In 1921, John Cromwell, Jr. became the first African-American CPA. He came from one of the more prominent African-American families in the country. His father was an attorney and the chief examiner for the U.S. Post Office. His older sister, was the first African-American alumna of Smith College, and went on to earn a Ph.D. in English from Yale. John Cromwell graduated from Dartmouth in 1906 as the best student in science.
Fifteen year passed, following Cromwell's graduation, before he became a CPA. He was not allowed to sit for the CPA exam in Washington, D.C., Virgina or Maryland. Moreover, since all places had experience requirements, the biggest barrier to African-American CPAs was a Catch-22.
After becoming a CPA, Cromwell taught high school accounting in the District of Columbia. He worked exclusively within the black community. In 1930, he became comptroller of Howard University. In the early 1960s, 40 years after he earned his certificate, John Cromwell was still the only African-American CPA in our nation's capitol.
The discrimination that John Cromwell faced paralleled the challenges that existed for other CPAs of color. For most of the twentieth century, CPA firms would not hire minority CPAs, claiming that their clients would not tolerate a person of color being involved in their financial affairs.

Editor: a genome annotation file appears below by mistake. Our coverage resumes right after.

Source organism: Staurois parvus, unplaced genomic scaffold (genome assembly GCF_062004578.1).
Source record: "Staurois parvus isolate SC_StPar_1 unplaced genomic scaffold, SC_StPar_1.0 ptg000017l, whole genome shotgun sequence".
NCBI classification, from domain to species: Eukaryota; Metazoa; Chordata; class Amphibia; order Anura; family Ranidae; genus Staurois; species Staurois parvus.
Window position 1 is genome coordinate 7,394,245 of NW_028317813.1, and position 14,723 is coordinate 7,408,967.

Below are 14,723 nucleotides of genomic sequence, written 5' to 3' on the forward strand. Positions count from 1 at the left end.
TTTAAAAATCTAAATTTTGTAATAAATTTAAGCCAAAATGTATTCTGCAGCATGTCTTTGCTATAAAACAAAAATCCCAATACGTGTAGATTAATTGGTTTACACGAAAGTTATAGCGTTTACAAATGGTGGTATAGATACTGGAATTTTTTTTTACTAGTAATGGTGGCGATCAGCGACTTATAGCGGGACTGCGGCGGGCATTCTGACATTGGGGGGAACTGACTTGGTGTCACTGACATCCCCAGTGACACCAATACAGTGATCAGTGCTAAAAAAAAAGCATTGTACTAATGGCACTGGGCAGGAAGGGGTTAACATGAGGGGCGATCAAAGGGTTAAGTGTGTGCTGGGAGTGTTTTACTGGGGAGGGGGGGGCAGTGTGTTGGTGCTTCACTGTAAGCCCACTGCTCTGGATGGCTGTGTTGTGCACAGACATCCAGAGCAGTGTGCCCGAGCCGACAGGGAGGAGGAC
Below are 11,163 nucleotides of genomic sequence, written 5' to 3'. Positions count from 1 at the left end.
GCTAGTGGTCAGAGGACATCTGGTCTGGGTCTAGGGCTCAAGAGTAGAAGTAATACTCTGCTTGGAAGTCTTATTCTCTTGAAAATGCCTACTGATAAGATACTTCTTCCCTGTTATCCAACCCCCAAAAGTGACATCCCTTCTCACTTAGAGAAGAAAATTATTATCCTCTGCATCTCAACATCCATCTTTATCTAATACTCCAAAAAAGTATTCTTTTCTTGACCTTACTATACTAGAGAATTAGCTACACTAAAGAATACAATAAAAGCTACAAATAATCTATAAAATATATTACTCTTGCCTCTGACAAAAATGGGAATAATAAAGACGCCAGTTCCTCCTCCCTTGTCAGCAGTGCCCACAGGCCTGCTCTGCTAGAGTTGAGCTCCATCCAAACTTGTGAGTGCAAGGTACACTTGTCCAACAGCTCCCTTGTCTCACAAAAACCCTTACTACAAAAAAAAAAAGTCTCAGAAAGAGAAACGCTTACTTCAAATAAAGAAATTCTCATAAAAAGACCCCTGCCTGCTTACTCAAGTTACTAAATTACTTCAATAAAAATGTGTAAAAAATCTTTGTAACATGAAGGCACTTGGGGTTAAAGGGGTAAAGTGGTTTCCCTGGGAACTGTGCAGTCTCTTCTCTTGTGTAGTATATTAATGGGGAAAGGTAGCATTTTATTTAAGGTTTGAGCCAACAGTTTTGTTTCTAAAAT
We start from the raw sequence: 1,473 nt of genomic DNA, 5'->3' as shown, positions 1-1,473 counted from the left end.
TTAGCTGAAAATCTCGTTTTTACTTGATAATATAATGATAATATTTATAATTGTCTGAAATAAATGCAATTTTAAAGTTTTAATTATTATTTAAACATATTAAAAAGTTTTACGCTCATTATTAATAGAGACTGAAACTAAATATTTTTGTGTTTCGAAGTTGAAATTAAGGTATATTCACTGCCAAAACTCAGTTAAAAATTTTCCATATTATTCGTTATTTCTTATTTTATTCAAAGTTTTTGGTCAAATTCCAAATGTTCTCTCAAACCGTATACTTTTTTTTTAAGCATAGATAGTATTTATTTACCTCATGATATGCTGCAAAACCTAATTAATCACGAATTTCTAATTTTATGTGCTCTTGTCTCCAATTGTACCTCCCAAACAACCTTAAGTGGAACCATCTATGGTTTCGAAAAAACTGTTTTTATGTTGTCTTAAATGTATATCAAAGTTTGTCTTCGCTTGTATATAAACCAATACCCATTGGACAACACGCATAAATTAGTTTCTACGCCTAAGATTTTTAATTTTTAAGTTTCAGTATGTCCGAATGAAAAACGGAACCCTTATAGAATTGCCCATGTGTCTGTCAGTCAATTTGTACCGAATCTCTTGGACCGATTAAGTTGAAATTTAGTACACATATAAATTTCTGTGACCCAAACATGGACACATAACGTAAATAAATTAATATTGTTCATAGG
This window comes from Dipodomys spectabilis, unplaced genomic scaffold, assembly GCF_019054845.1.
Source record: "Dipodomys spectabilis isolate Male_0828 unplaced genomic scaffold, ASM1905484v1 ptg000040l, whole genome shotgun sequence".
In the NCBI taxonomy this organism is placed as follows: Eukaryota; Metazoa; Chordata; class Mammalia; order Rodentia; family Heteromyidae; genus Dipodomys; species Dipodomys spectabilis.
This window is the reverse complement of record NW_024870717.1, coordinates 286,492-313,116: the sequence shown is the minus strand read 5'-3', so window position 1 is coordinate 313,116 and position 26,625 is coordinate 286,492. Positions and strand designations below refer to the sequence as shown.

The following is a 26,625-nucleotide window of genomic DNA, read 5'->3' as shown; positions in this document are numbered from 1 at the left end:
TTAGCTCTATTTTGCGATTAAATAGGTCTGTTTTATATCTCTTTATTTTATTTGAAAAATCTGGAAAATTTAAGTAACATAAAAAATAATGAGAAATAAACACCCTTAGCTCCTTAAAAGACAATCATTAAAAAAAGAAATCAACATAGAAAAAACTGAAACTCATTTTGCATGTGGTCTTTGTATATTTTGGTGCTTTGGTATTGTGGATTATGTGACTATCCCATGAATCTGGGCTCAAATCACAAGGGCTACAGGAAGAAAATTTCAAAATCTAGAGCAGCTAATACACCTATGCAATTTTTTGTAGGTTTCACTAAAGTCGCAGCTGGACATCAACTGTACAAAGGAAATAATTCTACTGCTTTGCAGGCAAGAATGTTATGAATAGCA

This may be changing, albeit slowly. In 1969, the National Association of Black Accountants, www.nabainc.org was formed. At the time, there were only 169 African-American accountants in the entire country. Today, there are more than 5000 black CPAs, which is still a low percentage as compared to other professions. African-Americans comprise less than 1 percent of CPAs in the U.S., as compared to 2.7 percent for lawyers, and 4.2% for medical doctors.
The American Institute of Certified Professional Accountants, AICPA, has recognized the lack of parity in CPA diversity, and is taking steps to close the gaps. The AICPA has undertaken a number of initiatives that raise awareness about the CPA profession in minority communities, and increase the number and visibility of role models.
The Association of Latino Professionals in Finance and Accounting, www.alpfa.org, was founded in 1972 and now has 26 chapters around the country. Surprisingly, Asian-American CPA associations have been founded only recently...the Chinese American Society of CPAs, www.cascpa.org, and the National Asian American Society of Accountants, www.naasa.org.
To the extent that you are a financial advisor who is networking with CPAs, it would make sense to recognize the diversity that is growing within the CPA profession. Opportunities may exist within your own community to further closer working relationships...creating win-win situations for all.